Streams

Commentary: Sterling Silver Apology

Friday, March 26, 2004

As the Bush campaign tries to challenge the credibility of former counterterrorism chief Richard Clarke, there is one thing from Clarke's testimony this week that no amount of politics will tarnish: WNYC's Brian Lehrer says it's his apology to the 9/11 families.

BRIAN LEHRER: For people around here, the 9/11 commission hearings weren't just political, they were personal. September 11th may have been a day that shook the world, but it was our hometown tragedy. That's probably why Richard Clarke's apology has had such resonance here. If you missed it here it is.

Clarke: We failed you, I failed you, I ask your forgiveness....

Truth is, among the callers to my weekday talk show, Clarke's apology was received two ways. Many took it as the only moment of genuine humanity in a 15 hour orgy of political posturing and excuse-making. Some, however, heard the apology as another piece of political theatrics, cooked up by a PR firm perhaps. One caller noted that after Clarke apologized and asked forgiveness, he did the same thing as all the other witnesses did: delivered a version of history in which HE did nothing wrong.

In my own opinion, Clarke's hands are not entirely clean. He may owe another apology to Americans who've died in Iraq, for failing to go public with his opposition to the war when it might have mattered. As a counterterror chief, he concluded Iraq was not involved in sponsoring terrorism against Americans, but he's only saying so now.

But it hardly matters if his 9/11 apology was contrived.

Even if it was merely an act of public relations, it stood out so much because apologies in politics are so rare. And not just in politics: you don't hear apologies much in any professional setting because no one wants to admit mistakes. Being right means never having to say you're sorry. But that's just our inner lawyer speaking. It's emotionally grotesque. Even if the apology was a stunt, it acknowledged the very real anger, the hurt, the loss of the 9/11 families. It acknowledged that even if everyone in the government was doing their best, even if the attack was ultimately not preventable, at least one official was willing to say I'm sorry for not preventing it.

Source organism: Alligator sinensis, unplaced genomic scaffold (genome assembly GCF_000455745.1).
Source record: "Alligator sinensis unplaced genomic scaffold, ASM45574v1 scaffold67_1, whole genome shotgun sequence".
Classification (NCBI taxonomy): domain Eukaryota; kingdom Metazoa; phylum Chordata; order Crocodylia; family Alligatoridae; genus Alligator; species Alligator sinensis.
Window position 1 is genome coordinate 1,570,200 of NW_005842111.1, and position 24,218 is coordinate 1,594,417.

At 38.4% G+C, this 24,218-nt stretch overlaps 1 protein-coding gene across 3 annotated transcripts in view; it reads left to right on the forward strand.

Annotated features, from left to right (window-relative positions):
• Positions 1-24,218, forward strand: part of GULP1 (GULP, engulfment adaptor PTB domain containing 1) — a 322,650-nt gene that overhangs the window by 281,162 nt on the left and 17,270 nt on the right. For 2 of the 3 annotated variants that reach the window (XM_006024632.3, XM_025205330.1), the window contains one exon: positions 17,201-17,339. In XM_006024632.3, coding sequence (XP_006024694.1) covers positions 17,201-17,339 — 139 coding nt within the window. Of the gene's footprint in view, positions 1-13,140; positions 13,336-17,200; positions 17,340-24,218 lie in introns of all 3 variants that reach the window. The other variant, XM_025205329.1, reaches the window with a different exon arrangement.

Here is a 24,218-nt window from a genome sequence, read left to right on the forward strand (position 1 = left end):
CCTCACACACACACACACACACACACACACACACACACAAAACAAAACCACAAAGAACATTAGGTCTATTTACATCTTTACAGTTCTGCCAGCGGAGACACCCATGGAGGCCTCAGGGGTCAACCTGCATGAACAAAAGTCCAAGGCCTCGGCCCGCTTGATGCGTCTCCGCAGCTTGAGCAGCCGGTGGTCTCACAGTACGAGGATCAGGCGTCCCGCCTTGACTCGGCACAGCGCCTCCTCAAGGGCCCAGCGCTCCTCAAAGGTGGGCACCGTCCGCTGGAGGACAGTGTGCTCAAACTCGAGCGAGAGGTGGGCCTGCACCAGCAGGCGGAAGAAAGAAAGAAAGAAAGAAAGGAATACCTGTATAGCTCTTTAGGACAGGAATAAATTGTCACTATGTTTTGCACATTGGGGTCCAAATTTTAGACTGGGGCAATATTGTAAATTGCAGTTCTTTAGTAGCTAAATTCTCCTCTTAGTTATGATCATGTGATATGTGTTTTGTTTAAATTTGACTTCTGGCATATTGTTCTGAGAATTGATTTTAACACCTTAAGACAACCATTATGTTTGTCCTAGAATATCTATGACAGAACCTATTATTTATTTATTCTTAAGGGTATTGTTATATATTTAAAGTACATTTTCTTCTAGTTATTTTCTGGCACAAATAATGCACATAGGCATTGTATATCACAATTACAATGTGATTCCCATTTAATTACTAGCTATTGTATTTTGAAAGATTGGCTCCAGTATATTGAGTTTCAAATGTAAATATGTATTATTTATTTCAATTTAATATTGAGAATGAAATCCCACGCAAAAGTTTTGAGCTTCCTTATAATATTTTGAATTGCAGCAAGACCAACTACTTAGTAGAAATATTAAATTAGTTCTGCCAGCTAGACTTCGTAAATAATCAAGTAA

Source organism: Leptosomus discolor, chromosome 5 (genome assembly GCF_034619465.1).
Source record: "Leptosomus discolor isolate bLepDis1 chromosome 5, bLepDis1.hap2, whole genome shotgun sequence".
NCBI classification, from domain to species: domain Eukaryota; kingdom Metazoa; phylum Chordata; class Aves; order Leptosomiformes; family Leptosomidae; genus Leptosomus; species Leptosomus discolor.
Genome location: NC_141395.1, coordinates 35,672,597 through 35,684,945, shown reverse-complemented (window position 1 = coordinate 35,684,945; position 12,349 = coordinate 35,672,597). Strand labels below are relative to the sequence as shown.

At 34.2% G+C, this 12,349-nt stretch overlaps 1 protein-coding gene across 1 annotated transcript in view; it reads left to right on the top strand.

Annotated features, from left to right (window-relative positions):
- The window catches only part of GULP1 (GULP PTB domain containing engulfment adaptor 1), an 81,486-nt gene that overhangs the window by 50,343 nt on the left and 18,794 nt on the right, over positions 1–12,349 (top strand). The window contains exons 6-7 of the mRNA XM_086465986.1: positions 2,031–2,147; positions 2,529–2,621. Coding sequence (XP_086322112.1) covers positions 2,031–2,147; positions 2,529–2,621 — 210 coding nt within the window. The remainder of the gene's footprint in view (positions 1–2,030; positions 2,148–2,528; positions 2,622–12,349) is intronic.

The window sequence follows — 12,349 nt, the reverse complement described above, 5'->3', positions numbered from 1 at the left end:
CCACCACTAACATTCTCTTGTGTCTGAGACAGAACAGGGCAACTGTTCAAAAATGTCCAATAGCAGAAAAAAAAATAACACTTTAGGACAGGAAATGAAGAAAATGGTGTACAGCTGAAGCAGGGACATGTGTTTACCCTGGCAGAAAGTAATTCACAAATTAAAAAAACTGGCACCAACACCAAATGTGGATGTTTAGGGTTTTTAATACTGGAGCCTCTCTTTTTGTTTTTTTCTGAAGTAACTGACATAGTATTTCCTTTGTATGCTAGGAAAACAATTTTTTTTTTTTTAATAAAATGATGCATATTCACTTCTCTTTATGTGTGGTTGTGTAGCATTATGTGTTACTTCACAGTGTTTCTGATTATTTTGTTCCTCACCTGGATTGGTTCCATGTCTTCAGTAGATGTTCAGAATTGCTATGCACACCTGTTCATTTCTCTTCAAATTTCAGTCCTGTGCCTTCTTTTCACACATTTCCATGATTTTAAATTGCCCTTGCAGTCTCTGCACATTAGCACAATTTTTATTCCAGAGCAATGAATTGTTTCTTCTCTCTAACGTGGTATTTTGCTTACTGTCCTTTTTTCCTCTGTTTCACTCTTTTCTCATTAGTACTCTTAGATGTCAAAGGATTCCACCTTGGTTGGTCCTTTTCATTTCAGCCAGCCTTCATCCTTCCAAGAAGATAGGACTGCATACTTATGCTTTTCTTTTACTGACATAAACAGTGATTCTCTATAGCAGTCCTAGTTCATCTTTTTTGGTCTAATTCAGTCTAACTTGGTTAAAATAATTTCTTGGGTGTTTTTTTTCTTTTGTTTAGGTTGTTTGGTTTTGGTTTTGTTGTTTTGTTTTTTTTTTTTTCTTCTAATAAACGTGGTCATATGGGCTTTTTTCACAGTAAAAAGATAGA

For her 1996 book, 9 to 5, linguist Debora Tannen studied men and women in corporate board meetings, and discovered that women constantly apologize, and men almost never apologize. And when men do apologize, Tannen concluded, it is hardly ever to admit fault, usually to smooth things over so they can get past an awkward moment. She says men apologize so rarely because boys are raised to believe they'll be punished by other boys if they show weakness, girls are rewarded for functioning well in groups, which apologizing promotes.

I think that's a factor here. Politics is combat, usually male to male combat.

But the willingness to apologize can also be a sign of strength, and in this case I think it was. In Deborah Tannen's terms, it kept the group together - the survivors of 9/11 and the government, which in theory at least, is investigating on their behalf.

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